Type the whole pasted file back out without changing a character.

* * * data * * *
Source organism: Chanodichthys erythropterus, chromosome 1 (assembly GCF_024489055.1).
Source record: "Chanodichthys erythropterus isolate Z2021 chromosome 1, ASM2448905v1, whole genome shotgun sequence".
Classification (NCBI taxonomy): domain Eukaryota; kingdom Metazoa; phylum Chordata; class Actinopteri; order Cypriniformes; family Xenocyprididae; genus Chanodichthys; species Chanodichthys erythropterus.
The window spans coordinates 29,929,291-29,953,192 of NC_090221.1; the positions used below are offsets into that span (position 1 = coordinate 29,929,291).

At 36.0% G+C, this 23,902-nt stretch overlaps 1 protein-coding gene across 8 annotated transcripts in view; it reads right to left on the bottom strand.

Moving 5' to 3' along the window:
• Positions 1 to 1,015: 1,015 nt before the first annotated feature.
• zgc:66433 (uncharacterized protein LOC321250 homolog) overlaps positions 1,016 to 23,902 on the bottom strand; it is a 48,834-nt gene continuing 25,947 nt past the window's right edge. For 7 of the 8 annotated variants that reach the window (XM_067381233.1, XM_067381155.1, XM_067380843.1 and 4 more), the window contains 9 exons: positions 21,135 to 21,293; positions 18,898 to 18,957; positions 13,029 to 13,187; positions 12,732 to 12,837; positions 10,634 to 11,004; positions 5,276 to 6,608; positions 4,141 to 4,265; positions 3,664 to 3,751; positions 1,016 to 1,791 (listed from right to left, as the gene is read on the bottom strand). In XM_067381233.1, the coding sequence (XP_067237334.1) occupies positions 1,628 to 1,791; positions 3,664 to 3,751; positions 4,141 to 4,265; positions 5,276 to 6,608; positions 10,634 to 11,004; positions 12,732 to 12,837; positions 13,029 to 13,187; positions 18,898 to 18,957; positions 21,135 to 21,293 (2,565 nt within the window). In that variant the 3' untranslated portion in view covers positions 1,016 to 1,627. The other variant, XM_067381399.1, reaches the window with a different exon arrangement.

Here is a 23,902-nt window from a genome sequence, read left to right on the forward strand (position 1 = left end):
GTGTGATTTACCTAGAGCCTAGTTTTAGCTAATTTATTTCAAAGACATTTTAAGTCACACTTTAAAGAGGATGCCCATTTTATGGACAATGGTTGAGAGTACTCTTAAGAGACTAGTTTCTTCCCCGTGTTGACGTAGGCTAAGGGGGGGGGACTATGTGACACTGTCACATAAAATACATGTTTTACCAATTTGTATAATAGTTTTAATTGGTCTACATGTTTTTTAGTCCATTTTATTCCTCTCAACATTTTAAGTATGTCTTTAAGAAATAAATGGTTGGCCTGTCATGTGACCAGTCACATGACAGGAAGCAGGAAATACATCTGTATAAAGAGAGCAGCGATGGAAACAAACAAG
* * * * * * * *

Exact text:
Source organism: Chanodichthys erythropterus, chromosome 1 (assembly GCF_024489055.1).
Source record: "Chanodichthys erythropterus isolate Z2021 chromosome 1, ASM2448905v1, whole genome shotgun sequence".
Classification (NCBI taxonomy): domain Eukaryota; kingdom Metazoa; phylum Chordata; class Actinopteri; order Cypriniformes; family Xenocyprididae; genus Chanodichthys; species Chanodichthys erythropterus.
The window spans coordinates 29,929,291-29,953,192 of NC_090221.1; the positions used below are offsets into that span (position 1 = coordinate 29,929,291).

At 36.0% G+C, this 23,902-nt stretch overlaps 1 protein-coding gene across 8 annotated transcripts in view; it reads right to left on the bottom strand.

Moving 5' to 3' along the window:
• Positions 1 to 1,015: 1,015 nt before the first annotated feature.
• zgc:66433 (uncharacterized protein LOC321250 homolog) overlaps positions 1,016 to 23,902 on the bottom strand; it is a 48,834-nt gene continuing 25,947 nt past the window's right edge. For 7 of the 8 annotated variants that reach the window (XM_067381233.1, XM_067381155.1, XM_067380843.1 and 4 more), the window contains 9 exons: positions 21,135 to 21,293; positions 18,898 to 18,957; positions 13,029 to 13,187; positions 12,732 to 12,837; positions 10,634 to 11,004; positions 5,276 to 6,608; positions 4,141 to 4,265; positions 3,664 to 3,751; positions 1,016 to 1,791 (listed from right to left, as the gene is read on the bottom strand). In XM_067381233.1, the coding sequence (XP_067237334.1) occupies positions 1,628 to 1,791; positions 3,664 to 3,751; positions 4,141 to 4,265; positions 5,276 to 6,608; positions 10,634 to 11,004; positions 12,732 to 12,837; positions 13,029 to 13,187; positions 18,898 to 18,957; positions 21,135 to 21,293 (2,565 nt within the window). In that variant the 3' untranslated portion in view covers positions 1,016 to 1,627. The other variant, XM_067381399.1, reaches the window with a different exon arrangement.

Here is a 23,902-nt window from a genome sequence, read left to right on the forward strand (position 1 = left end):
GTGTGATTTACCTAGAGCCTAGTTTTAGCTAATTTATTTCAAAGACATTTTAAGTCACACTTTAAAGAGGATGCCCATTTTATGGACAATGGTTGAGAGTACTCTTAAGAGACTAGTTTCTTCCCCGTGTTGACGTAGGCTAAGGGGGGGGGACTATGTGACACTGTCACATAAAATACATGTTTTACCAATTTGTATAATAGTTTTAATTGGTCTACATGTTTTTTAGTCCATTTTATTCCTCTCAACATTTTAAGTATGTCTTTAAGAAATAAATGGTTGGCCTGTCATGTGACCAGTCACATGACAGGAAGCAGGAAATACATCTGTATAAAGAGAGCAGCGATGGAAACAAACAAG